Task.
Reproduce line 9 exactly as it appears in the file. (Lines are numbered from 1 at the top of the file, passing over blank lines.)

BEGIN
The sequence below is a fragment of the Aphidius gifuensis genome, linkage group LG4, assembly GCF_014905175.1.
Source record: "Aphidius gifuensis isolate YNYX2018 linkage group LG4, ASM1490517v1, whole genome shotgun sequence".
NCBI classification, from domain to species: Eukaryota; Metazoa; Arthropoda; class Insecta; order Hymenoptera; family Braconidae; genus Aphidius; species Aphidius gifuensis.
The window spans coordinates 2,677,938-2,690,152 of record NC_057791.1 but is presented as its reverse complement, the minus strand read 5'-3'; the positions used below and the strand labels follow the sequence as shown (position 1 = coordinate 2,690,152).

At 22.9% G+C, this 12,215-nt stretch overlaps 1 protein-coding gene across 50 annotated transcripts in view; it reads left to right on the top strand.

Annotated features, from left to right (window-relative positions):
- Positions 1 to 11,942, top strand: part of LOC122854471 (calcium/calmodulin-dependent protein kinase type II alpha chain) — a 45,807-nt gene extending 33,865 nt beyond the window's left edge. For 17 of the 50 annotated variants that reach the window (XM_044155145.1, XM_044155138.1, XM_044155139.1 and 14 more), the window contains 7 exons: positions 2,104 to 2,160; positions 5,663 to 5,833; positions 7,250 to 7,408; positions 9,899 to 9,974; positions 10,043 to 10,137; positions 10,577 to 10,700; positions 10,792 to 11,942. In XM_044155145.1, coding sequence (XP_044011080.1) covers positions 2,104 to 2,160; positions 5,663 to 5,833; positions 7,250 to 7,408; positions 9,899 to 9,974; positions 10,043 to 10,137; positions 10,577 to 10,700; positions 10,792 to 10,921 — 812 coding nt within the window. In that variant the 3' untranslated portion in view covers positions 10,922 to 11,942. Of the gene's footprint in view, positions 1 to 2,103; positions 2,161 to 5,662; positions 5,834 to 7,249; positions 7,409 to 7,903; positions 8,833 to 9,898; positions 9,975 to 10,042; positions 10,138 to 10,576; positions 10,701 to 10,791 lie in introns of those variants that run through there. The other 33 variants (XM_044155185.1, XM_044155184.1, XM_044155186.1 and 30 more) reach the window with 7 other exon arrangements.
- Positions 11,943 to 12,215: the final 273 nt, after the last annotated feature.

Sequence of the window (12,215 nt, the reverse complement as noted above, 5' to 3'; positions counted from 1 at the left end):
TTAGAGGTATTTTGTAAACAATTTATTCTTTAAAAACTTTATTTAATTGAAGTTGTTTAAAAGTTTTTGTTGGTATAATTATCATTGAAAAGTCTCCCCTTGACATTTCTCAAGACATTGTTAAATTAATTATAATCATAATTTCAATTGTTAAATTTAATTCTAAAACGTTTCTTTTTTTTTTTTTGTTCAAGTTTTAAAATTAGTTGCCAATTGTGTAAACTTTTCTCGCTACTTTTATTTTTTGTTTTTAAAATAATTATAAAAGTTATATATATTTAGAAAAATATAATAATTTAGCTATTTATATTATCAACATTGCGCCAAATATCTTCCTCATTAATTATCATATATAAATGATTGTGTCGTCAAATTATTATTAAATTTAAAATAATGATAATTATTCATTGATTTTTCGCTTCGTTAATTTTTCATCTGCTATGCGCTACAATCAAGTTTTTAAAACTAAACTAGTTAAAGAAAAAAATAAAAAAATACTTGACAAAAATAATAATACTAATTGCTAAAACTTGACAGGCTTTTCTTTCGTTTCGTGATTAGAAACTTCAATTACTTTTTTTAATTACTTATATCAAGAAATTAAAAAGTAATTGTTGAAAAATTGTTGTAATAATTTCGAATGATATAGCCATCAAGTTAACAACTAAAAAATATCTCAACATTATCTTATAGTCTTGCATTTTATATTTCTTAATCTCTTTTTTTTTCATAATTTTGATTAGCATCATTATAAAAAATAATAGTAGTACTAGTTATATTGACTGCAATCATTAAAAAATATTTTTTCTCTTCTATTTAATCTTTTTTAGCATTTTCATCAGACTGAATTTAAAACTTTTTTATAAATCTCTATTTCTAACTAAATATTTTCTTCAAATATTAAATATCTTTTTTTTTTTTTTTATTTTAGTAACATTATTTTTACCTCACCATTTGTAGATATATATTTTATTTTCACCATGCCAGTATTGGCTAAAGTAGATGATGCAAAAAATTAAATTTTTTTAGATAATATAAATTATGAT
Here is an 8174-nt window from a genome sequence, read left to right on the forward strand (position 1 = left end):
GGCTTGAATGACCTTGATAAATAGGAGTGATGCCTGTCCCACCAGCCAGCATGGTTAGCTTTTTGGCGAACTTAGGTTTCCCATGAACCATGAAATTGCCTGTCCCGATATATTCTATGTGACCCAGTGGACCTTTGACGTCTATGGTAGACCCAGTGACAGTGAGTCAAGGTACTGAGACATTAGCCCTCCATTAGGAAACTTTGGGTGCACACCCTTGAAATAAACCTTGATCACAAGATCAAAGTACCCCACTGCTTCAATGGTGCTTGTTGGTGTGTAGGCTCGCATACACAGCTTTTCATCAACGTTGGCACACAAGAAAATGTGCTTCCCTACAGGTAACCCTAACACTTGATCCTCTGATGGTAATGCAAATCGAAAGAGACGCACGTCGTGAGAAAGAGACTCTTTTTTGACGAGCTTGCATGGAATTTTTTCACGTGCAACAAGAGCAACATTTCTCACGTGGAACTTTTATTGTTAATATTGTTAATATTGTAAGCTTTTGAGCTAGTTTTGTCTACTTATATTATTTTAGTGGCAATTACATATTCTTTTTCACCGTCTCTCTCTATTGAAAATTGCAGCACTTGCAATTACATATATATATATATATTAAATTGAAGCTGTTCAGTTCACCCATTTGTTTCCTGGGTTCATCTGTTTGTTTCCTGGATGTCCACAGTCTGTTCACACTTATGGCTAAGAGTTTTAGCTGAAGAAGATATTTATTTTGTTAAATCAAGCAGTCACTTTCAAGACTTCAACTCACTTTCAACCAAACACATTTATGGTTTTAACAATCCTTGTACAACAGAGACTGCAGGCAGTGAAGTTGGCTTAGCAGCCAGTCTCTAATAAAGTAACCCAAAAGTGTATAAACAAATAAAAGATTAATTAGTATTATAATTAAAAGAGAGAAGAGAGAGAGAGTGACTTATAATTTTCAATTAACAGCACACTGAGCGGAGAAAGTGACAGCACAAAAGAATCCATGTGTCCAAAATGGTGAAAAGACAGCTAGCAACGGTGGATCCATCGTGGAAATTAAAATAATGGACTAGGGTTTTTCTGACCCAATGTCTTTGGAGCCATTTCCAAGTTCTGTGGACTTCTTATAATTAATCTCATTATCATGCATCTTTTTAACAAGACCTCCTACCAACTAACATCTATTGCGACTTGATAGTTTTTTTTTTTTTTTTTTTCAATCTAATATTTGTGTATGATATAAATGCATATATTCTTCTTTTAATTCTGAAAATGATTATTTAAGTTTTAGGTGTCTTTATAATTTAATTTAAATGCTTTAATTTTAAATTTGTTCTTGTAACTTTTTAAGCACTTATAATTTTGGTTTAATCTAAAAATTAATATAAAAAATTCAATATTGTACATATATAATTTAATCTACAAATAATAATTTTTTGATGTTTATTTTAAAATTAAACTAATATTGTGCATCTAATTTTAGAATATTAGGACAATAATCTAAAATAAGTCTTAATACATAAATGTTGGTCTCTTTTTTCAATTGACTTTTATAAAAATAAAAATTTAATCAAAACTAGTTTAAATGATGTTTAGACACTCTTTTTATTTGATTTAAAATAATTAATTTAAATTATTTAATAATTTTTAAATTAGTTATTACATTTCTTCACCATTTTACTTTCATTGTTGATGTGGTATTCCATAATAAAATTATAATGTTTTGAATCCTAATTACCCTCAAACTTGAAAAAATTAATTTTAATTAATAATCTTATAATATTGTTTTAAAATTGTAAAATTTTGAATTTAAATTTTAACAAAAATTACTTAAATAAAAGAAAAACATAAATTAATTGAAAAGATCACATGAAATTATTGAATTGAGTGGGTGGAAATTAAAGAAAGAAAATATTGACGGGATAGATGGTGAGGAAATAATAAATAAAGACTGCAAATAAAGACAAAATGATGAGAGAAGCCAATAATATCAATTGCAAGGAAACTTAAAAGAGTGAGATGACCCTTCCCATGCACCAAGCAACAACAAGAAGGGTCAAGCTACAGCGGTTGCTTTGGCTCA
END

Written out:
Sequence of the window (12,215 nt, the reverse complement as noted above, 5' to 3'; positions counted from 1 at the left end):